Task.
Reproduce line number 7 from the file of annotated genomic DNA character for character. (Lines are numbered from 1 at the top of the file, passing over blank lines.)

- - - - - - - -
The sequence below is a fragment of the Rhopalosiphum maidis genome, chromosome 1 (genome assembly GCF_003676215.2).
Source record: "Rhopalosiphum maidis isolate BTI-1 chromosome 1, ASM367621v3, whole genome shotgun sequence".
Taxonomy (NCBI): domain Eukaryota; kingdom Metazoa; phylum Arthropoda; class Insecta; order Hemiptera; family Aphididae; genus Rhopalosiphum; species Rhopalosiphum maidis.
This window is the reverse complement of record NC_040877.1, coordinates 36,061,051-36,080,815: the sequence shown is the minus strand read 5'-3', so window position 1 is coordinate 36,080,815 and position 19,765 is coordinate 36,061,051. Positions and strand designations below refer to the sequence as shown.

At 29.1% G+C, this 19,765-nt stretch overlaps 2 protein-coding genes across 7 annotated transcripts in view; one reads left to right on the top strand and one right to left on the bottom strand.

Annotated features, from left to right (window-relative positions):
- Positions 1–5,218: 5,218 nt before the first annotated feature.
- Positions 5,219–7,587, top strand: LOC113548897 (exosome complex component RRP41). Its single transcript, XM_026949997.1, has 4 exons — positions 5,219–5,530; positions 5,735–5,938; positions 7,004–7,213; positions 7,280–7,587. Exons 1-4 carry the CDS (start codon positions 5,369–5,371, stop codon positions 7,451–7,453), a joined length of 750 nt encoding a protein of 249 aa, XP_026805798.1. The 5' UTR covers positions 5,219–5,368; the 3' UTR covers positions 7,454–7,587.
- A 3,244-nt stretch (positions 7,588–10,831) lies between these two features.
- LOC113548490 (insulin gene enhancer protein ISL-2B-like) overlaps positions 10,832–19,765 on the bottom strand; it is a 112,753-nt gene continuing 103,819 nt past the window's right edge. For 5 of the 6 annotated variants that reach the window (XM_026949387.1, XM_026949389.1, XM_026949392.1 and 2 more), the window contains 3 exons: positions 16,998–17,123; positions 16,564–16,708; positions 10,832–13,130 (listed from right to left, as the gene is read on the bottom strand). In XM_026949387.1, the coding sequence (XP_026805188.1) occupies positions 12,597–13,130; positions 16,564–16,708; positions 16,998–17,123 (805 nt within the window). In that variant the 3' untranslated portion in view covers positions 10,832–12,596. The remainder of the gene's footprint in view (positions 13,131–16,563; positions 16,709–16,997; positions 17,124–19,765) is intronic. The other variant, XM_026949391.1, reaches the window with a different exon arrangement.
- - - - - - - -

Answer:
- Positions 1–5,218: 5,218 nt before the first annotated feature.